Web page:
My main question is about purgatory. Personally, my belief from the Bible is that eternal life that we do not deserve is through Jesus Christ, who has given us this gift by mercy and grace. Then what is the point of purgatory? In my view it seems like a second hell where you suffer and so forth. But God has given us salvation freely through his love. Doesn't it cheapen what he's done for us? I don't understand and I see nowhere in the Bible where it once mentions purgatory. Also faith and good deeds. It is only through Jesus Christ that we can find heaven, right? And we can not earn our way to heaven by good deeds.
You are definitely not confused. The doctrine of purgatory is not in the Bible! Those who die in Christ go immediately to be with Christ. Consider the thief on the cross (Luke 23:39-43): Jesus said to the thief who called on Him, "Truly I say to you, Today you shall be with me in paradise [that is, heaven]." The apostle Paul wrote in 2 Corinthians 5:8, "We are confident, yes, well pleased rather to be absent from the body and to be present with the Lord."
I love those verses because my wife of 57 years has been with the Lord for nearly five years. I miss her, but I do not grieve for her. She is with the Savior she loved. It is true that we'll all have to wait till Jesus comes to be raised from the grave (John 5:28-29 & 1 Cor. 15:51-55). But all our dear ones who died believing in Christ are now in the presence of Jesus.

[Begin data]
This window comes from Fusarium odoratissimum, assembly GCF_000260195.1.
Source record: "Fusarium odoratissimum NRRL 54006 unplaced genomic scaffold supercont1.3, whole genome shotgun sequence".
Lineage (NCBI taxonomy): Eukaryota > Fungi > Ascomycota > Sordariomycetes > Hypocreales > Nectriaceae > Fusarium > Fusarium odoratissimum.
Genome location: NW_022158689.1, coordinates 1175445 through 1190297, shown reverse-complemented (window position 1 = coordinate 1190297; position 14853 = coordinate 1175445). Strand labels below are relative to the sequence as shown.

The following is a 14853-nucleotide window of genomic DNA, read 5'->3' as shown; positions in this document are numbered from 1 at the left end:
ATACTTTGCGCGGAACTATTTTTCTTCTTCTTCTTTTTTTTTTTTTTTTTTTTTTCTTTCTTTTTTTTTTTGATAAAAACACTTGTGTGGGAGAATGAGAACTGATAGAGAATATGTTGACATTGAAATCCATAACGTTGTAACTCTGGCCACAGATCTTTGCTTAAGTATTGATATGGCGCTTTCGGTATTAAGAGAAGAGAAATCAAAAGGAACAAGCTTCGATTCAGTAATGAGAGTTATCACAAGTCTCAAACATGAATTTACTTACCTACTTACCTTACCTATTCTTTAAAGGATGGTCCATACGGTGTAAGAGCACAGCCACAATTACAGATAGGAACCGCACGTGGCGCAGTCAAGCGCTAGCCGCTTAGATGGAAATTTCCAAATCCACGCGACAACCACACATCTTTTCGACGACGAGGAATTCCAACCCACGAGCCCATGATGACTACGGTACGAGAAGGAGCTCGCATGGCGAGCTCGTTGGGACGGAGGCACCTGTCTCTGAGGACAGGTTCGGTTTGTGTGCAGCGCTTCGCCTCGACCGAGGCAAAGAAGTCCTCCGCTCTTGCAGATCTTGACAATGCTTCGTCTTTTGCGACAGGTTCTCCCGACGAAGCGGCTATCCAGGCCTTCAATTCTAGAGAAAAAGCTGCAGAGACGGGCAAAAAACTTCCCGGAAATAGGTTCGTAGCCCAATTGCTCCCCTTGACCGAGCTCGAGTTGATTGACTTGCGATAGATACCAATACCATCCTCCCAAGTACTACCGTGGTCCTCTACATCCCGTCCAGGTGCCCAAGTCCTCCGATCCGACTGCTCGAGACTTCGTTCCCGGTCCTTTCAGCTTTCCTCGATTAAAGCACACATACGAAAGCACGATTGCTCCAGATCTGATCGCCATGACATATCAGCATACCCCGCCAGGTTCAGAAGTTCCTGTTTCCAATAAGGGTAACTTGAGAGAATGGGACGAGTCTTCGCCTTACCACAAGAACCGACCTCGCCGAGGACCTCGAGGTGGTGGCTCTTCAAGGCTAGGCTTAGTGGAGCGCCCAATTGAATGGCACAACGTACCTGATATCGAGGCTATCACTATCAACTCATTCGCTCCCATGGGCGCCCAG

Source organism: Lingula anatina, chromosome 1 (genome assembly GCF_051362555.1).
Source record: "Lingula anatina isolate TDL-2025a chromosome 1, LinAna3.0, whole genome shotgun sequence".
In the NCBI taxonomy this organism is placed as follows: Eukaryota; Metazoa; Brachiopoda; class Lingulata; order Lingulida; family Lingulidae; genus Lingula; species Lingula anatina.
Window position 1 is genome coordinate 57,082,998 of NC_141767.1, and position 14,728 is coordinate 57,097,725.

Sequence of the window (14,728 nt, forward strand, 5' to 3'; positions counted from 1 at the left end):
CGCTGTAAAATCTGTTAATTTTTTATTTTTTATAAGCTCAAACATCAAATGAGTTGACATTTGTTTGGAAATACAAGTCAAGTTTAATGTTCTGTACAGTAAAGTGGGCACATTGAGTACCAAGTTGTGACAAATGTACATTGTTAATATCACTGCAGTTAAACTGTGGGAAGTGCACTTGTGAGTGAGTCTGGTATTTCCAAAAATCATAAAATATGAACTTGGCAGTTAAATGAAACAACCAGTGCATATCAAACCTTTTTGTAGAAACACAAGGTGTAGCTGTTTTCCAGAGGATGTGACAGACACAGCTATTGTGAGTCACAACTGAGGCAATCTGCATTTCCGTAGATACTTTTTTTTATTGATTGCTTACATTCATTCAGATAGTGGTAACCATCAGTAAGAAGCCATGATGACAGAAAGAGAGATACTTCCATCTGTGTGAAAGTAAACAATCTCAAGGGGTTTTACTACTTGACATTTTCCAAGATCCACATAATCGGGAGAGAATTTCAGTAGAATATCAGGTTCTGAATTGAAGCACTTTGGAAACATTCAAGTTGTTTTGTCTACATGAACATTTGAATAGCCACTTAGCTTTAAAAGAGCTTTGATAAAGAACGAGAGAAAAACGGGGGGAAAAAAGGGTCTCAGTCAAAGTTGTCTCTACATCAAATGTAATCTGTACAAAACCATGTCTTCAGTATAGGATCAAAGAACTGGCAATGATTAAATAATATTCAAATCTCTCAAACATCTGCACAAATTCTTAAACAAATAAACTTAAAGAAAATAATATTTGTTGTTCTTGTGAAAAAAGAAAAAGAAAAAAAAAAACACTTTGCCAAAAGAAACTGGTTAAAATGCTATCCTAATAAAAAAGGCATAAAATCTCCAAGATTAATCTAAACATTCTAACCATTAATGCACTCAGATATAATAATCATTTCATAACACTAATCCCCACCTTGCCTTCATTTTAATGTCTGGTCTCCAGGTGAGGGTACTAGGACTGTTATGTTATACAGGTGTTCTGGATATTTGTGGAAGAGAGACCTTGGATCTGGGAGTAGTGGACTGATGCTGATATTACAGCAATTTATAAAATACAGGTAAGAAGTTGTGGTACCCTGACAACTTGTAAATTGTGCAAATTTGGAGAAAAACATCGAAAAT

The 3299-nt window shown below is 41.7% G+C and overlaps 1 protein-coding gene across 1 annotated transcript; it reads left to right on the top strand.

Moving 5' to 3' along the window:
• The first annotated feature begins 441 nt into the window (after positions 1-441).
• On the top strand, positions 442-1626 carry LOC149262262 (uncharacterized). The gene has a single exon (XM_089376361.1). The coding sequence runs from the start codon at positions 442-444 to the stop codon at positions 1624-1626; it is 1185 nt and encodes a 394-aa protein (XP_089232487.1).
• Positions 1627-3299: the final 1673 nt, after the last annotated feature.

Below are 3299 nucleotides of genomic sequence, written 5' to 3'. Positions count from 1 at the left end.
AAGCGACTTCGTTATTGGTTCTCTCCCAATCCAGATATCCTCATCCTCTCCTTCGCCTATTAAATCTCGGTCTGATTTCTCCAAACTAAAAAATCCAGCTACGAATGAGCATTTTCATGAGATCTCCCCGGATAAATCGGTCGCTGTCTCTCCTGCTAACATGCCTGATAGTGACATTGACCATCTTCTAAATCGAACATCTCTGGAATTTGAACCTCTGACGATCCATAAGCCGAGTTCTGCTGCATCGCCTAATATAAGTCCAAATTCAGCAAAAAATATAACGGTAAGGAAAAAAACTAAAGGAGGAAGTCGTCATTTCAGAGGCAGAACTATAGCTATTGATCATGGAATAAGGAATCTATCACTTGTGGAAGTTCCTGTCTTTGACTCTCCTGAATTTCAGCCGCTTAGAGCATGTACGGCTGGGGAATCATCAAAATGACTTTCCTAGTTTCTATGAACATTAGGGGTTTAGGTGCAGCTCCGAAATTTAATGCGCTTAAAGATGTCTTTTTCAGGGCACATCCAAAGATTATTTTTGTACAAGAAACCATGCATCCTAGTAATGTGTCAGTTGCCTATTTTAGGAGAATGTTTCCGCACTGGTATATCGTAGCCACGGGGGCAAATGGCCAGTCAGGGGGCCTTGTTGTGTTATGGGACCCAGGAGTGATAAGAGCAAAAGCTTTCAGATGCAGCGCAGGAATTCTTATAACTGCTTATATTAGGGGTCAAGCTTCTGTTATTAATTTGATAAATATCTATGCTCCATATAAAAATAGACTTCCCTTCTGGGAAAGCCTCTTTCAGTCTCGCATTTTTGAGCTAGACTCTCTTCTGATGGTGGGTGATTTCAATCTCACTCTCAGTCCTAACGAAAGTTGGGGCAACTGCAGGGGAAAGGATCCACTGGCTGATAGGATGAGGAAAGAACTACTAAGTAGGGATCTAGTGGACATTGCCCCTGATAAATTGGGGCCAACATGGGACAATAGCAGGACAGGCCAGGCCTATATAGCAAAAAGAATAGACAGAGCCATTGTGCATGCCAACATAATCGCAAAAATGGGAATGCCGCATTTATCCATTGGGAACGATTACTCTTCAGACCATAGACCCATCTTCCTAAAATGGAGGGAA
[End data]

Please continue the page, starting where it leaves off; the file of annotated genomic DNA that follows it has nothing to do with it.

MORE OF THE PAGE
Purgatory is not in the Bible, but is a Roman Catholic doctrine which teaches that, at baptism, all sins till then are forgiven, but sins committed after baptism must be atoned for by suffering a sort of hell in purgatory. According to Roman Catholic belief, through masses for the dead, through good things that the "saints" have done, through pilgrimages, penance, etc., these numberless years in purgatory can be shortened for us or for our loved ones who are therenot in hell nor in heaven. (Not all Catholic believers are counted as "saints," but only the most super-holy people who allegedly do more good deeds than God requires)
But the Bible teaches that all our sins are forgiven when we are born again through faith in Jesus. John 3:16 implies it and other verses clearly teach it, such as Psalm 103:3, John 13:38-39, and Hebrews 7:25.
As to James 2:14-15, James is using the word "justify" with a different meaning than Paul does in Romans 3:21-26 and 5:1. In Romans Paul says that, through faith in Jesus' blood and righteousness, God pardons our sins and considers them as though we had never committed them. He laid them on Jesus. God cannot punish us and Jesus for the same sins!
James uses the word justify as evidence of faith. There's an old saying that "we are justified by faith alone, but not by faith which is alone." In the Sermon on the Mount Jesus said, "By their fruits you shall know them," that is, you'll know the difference between true and false teachers by their fruitsthe way they live!